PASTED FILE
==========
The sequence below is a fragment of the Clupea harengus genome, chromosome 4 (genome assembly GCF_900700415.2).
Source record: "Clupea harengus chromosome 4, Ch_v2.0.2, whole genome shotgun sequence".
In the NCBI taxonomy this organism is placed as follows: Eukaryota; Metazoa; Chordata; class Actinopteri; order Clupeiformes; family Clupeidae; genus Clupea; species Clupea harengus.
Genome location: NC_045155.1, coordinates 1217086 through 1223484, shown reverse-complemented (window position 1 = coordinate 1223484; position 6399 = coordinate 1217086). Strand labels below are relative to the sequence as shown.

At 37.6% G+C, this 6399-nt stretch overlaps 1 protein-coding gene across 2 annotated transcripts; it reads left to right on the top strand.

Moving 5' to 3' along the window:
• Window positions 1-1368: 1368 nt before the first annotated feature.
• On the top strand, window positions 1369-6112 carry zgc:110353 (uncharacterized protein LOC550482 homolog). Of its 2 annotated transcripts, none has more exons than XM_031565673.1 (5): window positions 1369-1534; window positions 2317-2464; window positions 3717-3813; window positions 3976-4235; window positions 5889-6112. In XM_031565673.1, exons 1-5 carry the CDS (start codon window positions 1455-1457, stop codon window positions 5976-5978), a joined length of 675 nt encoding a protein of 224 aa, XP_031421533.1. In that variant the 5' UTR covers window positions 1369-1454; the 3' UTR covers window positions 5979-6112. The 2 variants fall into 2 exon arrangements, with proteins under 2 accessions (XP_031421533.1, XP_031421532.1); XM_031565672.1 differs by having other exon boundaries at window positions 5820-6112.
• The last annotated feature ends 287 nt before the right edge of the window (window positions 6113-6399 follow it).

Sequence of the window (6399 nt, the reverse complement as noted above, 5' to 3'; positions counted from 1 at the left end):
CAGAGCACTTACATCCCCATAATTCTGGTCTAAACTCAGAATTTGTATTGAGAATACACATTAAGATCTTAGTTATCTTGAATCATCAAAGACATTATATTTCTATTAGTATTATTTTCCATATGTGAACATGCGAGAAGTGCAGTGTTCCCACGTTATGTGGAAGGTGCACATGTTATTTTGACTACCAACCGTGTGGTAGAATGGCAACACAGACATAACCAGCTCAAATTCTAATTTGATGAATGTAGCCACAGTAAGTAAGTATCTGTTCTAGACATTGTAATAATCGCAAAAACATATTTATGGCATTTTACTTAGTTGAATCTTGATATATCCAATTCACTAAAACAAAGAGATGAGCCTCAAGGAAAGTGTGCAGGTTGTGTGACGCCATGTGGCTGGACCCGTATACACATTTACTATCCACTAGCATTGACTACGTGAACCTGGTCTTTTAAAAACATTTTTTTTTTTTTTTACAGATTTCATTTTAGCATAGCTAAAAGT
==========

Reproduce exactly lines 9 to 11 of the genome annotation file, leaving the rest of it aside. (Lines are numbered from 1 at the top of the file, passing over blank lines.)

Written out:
• The last annotated feature ends 287 nt before the right edge of the window (window positions 6113-6399 follow it).

Sequence of the window (6399 nt, the reverse complement as noted above, 5' to 3'; positions counted from 1 at the left end):
CAGAGCACTTACATCCCCATAATTCTGGTCTAAACTCAGAATTTGTATTGAGAATACACATTAAGATCTTAGTTATCTTGAATCATCAAAGACATTATATTTCTATTAGTATTATTTTCCATATGTGAACATGCGAGAAGTGCAGTGTTCCCACGTTATGTGGAAGGTGCACATGTTATTTTGACTACCAACCGTGTGGTAGAATGGCAACACAGACATAACCAGCTCAAATTCTAATTTGATGAATGTAGCCACAGTAAGTAAGTATCTGTTCTAGACATTGTAATAATCGCAAAAACATATTTATGGCATTTTACTTAGTTGAATCTTGATATATCCAATTCACTAAAACAAAGAGATGAGCCTCAAGGAAAGTGTGCAGGTTGTGTGACGCCATGTGGCTGGACCCGTATACACATTTACTATCCACTAGCATTGACTACGTGAACCTGGTCTTTTAAAAACATTTTTTTTTTTTTTTACAGATTTCATTTTAGCATAGCTAAAAGT